Table of Mutations
Note that 'g' always becomes silent when it is softened. If the 'g' is an afficative, pronounced like the 'j' in jam, as before the vowels 'i' and 'e', then the 'g' is not softened. Likewise 'c' before a front vowel becomes 'g', with the j-pronunciation when it is softened. 'C' before 'i' or 'e' does not undergo spirant mutation, but may soften in those circumstances.
What causes mutations? Mutations are caused by the loss of sounds at the end of preceding words. A word ending in a vowel, such as the -a ending of feminine article, noun, or adjective causes the next word to soften. For the most part these vowels have been lost, except in a few one-syllabled words, such as pronouns, articles and prepositions. (Note that the Romance masculine ending -o had been lost before this softening started to take place.) Spirant mutations are caused by an original -s on the end of words that became -h before it vanished but still affects following words.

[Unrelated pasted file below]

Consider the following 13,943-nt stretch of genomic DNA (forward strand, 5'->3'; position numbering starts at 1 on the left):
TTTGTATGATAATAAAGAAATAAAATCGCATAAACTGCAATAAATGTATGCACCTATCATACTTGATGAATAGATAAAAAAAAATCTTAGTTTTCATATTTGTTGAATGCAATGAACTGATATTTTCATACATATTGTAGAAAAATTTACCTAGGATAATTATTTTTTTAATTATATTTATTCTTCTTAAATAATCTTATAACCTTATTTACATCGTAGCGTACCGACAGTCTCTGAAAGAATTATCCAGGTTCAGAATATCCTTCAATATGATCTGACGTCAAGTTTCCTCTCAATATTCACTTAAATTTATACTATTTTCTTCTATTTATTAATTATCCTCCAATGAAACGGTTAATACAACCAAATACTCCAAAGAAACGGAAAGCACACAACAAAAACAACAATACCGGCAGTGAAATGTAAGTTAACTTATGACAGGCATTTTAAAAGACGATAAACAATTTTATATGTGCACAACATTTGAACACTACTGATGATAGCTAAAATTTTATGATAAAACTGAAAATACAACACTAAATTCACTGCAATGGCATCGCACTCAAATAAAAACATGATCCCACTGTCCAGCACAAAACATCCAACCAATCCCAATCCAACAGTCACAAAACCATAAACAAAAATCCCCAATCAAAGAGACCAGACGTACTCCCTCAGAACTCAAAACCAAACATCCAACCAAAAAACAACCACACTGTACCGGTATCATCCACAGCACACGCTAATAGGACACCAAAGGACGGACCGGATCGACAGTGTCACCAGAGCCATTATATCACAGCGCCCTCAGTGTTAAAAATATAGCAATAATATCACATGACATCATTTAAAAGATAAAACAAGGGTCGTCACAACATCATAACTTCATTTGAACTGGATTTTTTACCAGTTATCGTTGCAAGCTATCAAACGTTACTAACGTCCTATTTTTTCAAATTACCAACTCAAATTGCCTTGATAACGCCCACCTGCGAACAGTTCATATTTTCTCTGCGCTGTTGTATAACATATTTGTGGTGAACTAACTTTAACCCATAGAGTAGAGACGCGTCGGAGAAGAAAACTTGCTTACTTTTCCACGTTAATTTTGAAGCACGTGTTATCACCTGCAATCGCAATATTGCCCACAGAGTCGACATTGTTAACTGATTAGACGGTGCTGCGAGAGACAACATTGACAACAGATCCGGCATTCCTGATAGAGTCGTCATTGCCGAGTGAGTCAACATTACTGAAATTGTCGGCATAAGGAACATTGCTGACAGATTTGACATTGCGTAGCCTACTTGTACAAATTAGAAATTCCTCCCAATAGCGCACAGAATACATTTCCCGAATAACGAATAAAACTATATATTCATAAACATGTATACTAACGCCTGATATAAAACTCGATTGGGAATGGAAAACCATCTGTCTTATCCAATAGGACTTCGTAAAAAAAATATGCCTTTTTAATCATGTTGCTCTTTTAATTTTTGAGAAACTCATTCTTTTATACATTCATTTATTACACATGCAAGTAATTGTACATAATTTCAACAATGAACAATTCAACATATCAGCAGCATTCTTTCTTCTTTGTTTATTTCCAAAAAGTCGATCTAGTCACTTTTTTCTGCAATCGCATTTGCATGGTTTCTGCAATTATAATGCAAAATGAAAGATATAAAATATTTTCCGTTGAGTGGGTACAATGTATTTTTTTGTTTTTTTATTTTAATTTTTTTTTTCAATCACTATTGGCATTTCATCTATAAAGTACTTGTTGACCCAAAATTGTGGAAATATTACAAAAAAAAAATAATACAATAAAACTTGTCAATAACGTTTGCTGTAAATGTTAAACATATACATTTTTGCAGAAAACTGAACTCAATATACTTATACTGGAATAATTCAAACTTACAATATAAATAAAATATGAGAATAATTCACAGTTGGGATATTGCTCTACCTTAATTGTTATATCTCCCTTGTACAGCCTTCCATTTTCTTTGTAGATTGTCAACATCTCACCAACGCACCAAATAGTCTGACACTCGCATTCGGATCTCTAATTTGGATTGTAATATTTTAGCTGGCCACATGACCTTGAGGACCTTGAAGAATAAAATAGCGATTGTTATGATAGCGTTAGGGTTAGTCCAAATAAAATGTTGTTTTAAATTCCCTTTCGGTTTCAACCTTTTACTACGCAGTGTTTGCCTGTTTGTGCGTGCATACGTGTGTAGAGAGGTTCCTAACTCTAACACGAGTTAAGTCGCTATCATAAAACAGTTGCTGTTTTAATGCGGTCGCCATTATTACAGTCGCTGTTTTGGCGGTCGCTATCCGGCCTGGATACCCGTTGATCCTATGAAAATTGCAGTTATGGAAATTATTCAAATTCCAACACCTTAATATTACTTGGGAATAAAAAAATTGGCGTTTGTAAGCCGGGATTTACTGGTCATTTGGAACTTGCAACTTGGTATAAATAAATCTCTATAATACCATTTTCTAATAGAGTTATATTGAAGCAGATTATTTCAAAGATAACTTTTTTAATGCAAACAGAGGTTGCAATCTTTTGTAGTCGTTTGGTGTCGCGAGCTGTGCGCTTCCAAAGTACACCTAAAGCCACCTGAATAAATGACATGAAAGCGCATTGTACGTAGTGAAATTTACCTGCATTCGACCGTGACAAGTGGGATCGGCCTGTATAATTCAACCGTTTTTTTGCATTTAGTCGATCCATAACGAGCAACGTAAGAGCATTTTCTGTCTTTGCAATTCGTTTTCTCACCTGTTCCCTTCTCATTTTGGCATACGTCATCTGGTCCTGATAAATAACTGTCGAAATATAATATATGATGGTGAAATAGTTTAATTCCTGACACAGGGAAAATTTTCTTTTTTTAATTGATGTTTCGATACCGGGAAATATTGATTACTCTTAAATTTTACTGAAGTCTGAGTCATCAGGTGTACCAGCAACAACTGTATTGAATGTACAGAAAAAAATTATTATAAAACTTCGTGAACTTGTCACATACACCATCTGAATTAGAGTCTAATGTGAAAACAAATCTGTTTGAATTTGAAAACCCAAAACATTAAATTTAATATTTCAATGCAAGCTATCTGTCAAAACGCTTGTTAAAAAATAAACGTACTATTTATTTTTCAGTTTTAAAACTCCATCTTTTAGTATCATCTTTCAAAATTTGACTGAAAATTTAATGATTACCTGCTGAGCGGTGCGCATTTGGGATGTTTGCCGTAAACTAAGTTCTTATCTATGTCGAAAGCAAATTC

The exception to this rule is the preposition a from latin `ad', where the final -d became assimilated in sound with the consonant following it, and then the cluster underwent spirant mutation. In the modern language this rule has become irregular and dropped. Before a vowel the preposition a and the conjunction e are more likely to add the ending -dd, becoming a-dd and e-dd.
Nasal mutation is caused by nasal consonant ending the preposition, or the lost negative participle `non'. Even though the -n or -m is still written, it is pronounced the same as the nasal mutation following it.